The Tale of Januarie – Opera in four Acts to a libretto by Stephen Plaice based on Chaucer’s The Merchant’s Tale from The Canterbury Tales [sung in Middle English, with surtitles in modern English]
Priapus – George Edwards
Januarie – John Findon
Placebo – Daniel Mullaney
Justinus – Jake Muffett
Signora Friuli / Mandrake / Rosina – Chloë Treharne
Signora Ravizza / Flycap / Julietta – Bianca Andrew
Signora Farina / Nightshade / Laura – Jade Moffatt
Damyan – Daniel Shelvey
May – Anna Sideris
Pluto – Martin Hässler
Proserpina – Elizabeth Skinner
Father Bruno – David Ireland
Guildhall School of Music & Drama Opera Chorus & Orchestra
Martin Lloyd-Evans – Director
Dick Bird – Designer
Mark Jonathan – Lighting Designer
Reviewed by: Peter Reed
Reviewed: 27 February, 2017
Venue: Silk Street Theatre, London
London was hosting two opera premieres on this night based on two of the sturdiest pillars of English literature, Shakespeare and Chaucer, the former’s The Winter’s Tale, re-imagined by Ryan Wigglesworth for ENO, and, in a rarer musical outing for the medieval poet, the latter’s The Merchant’s Tale from The Canterbury Tales, lavishly staged by the Guildhall School of Music & Drama in its in-house theatre and written by the School’s Head of Composition Julian Philips and Writer-in-Residence Stephen Plaice.
In The Merchant’s Tale, the merchant in question regaled his fellow Canterbury pilgrims with the classic story of the old, unrepentant chauvinist Januarie, a man in the winter of his life, who takes for his dotage a springtime teenage bride, May, who in turn takes a young lover, Januarie’s squire Damyan. Plaice has compressed, very successfully, the original to its bare necessities while expanding the poem’s fleeting references to the god Pluto and his wife Proserpina (who had their own marital problems to contend with) and to Priapus into much bigger roles commenting on and intervening in human folly and expressing Chaucer’s entirely modern moral liberalism. While Plaice may have played fast and loose with the text, Chaucer’s uninhibited ribaldry and timeless perception survive unscathed.
Composer and librettist claim that theirs is the first Middle English opera, and the cast managed the libretto’s strange amalgam of Anglo-Saxon, old French and conjectural accents with aplomb, almost to the point of not needing the prop of surtitles. After all, what could be clearer than when young Damyan “gan pullen up the smok and in he throng” as the young lovers consummate their passion and make a cuckold of foolish old Januarie high up in a pear tree. In the end, though, this unique-selling-point seems unnecessarily mannered, and beyond period flavour added little to Chaucer’s fable.
Martin Lloyd-Evans’s staging is vigorous and direct, while Dick Bird’s lovely set, basically the aforementioned pear tree (here unequivocally the tree of the knowledge of good and evil) elegantly changing its foliage with the seasons, and excellent costumes derived from medieval Dutch paintings with bosoms and cod-pieces sometimes as strained as the humour suit the piece down to the ground – and I particularly liked the scene set in Januarie and May’s marital bed, which looked like something straight out of a medieval manuscript illumination.
As he has proved in The Yellow Sofa and How the Whale Became, Philips is a natural stage composer, with a style of music that rises to the most dramatic challenges, and he also has an ear tuned to timbre and sonority, which the GSMD orchestra delivered confidently. As with French Baroque Opera, however, I do find his lyrical style forever skirting around true melody relentless, making the long (getting on for eighty minutes) first half seem even longer. His eclectic music – think beautifully scored Britten and glamorous Bernstein chutzpah – is leavened by some expressive solos for Damyan and May, but some more spoken dialogue would sharpen things a lot and would also make the big set-piece choruses of rumbustious villagers much more effective.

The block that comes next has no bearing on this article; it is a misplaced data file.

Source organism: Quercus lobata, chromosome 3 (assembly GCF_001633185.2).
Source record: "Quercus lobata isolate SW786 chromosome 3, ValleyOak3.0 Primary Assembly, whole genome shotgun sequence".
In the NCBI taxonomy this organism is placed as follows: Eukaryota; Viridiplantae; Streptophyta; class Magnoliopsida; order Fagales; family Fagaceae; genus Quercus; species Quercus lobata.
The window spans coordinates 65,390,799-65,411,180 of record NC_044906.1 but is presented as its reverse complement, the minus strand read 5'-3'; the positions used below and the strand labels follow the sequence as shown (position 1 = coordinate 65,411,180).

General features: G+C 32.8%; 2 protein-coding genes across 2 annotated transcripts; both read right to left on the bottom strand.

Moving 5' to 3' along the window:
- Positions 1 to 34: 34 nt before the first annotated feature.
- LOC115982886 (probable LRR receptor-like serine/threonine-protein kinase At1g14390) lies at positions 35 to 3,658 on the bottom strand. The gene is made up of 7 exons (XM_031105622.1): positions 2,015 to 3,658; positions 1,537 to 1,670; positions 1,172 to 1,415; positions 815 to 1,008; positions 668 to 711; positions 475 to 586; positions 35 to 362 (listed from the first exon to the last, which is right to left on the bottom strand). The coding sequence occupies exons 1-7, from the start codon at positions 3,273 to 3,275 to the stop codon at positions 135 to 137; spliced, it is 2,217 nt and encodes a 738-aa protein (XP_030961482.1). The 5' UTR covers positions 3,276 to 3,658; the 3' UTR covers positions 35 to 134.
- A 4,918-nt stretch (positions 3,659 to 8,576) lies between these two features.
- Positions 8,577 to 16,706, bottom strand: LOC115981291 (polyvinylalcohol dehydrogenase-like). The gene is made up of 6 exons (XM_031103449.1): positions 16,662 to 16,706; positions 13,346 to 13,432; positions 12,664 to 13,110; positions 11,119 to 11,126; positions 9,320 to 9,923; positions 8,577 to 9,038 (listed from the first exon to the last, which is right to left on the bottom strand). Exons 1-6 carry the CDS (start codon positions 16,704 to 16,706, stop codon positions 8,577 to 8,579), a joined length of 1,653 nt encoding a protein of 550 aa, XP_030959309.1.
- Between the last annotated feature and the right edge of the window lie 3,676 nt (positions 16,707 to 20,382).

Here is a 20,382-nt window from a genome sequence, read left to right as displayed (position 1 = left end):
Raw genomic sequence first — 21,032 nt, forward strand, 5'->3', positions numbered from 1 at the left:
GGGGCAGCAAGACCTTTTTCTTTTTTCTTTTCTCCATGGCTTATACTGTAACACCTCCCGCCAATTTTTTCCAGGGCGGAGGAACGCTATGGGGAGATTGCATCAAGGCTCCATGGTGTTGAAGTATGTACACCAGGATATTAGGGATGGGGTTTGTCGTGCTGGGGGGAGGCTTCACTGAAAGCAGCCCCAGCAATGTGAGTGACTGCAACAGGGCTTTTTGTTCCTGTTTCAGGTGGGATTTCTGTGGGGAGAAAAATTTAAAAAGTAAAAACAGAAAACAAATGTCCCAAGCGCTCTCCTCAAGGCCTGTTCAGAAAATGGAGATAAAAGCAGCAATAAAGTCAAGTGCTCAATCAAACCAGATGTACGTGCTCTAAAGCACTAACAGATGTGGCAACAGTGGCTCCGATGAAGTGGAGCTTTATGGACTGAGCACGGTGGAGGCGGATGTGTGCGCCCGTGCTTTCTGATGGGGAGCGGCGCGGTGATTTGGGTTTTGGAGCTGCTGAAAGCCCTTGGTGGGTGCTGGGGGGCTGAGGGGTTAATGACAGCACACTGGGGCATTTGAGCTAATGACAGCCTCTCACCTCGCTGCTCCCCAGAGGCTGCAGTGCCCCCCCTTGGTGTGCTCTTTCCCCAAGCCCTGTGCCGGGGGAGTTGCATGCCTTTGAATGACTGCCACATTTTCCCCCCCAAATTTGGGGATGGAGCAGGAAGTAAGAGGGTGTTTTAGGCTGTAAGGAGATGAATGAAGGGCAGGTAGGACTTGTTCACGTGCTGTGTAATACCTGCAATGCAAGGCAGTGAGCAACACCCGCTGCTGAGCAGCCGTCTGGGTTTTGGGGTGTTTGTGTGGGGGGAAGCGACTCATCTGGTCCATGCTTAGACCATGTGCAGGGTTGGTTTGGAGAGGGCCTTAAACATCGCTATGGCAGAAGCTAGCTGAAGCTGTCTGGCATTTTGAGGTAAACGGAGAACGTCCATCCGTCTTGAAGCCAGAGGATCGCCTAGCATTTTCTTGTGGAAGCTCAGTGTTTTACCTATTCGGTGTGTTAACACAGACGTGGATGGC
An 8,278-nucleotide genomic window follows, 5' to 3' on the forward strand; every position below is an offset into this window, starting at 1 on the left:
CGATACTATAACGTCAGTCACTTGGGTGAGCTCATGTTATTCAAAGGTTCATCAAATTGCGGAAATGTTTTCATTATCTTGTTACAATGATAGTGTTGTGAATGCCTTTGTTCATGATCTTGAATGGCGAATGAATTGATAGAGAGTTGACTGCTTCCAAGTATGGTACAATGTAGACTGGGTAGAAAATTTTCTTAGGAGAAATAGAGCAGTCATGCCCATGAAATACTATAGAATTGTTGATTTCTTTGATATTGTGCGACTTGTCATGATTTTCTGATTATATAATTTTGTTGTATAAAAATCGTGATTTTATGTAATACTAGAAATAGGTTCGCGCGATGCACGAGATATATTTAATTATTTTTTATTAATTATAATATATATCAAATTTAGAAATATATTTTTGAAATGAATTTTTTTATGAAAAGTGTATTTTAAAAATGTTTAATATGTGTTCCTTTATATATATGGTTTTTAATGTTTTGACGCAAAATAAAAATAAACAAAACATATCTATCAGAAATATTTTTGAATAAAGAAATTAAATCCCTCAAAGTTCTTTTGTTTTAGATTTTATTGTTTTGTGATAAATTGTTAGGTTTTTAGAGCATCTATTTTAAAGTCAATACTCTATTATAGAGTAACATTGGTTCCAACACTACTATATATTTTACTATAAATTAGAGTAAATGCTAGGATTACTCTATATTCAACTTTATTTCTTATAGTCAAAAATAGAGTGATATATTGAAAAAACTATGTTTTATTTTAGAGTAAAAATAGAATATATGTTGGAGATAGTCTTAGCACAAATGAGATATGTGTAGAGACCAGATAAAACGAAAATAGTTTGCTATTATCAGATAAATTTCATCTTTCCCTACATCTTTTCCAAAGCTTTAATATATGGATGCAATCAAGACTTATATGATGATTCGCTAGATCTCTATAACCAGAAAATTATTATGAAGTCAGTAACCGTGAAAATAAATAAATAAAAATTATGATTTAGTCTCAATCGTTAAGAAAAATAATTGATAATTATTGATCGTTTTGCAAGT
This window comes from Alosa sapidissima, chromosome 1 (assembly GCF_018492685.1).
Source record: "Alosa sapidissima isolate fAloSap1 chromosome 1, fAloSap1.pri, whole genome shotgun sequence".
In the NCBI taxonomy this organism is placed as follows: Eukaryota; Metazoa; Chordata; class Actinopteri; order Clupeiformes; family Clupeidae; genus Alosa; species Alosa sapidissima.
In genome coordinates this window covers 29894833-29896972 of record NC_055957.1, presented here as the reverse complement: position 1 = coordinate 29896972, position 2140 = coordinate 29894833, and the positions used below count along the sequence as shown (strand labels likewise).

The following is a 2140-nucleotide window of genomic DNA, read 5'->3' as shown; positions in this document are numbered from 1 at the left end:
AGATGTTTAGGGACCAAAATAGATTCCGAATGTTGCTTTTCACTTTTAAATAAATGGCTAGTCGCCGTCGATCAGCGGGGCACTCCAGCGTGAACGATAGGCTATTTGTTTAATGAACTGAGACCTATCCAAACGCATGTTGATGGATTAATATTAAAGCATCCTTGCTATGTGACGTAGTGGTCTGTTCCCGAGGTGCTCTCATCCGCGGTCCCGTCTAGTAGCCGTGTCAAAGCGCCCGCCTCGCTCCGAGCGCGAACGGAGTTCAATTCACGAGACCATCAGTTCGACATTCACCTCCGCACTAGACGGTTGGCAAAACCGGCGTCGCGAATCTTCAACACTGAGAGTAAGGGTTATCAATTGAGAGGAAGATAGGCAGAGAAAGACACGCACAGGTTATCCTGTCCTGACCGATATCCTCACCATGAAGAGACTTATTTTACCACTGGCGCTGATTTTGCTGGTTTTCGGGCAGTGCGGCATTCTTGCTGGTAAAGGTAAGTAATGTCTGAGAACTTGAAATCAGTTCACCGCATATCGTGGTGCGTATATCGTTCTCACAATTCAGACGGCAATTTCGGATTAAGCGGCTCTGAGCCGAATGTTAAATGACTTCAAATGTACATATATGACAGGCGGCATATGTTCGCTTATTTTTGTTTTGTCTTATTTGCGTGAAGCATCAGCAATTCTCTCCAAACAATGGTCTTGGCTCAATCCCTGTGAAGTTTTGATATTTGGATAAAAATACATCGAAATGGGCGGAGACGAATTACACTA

Emulating a Falstaffian degree of lack of self-knowledge as Januarie, John Findon proved conclusively that there is no fool like an old fool with singing as robust as his comic acting, and his music deepens considerably to accommodate his blindness (at the hands of Proserpina as punishment for his sexual demands on May) and his self-deluding conviction, even as he dies, that the child May is carrying must be his.
Anna Sideris’s warm soprano and incisive acting made duplicitous, self-serving May a bride to be reckoned with, and she was well matched by Daniel Shelvey’s long-suffering, supercilious and eloquently sung Damyan. None of the three leads’ music sounds particularly challenging vocally but it offers plenty of dramatic possibilities.
Elizabeth Skinner’s excellent Proserpina was accompanied by an impressive trio of nymphs from Chloë Treharne, Bianca Andrew and Jade Moffat, and Martin Hässler, dressed like Death from Bergman’s film The Seventh Seal, delivered Pluto’s devious machinations with suitable gravitas. Daniel Mullaney and Jake Muffett, as Januarie’s fawning stooges Placebo and Justinus, made the most of the opening debate on the pros and cons of marriage, and George Edwards’s Priapus, trundling his enormous member around in a wheel-barrow, reminded us what the story is really all about. Dominic Wheeler got great results from the orchestra, the players relishing the onomatopoeic sounds of Januarie and May’s wedding night and May’s brief moment of privacy in the privy.
The Tale of Januarie is a great vehicle for a student production, and you can’t help being impressed by Julian Philips’s facility. I just hope that one of these days he’ll write something that engages rather than plays with my emotions.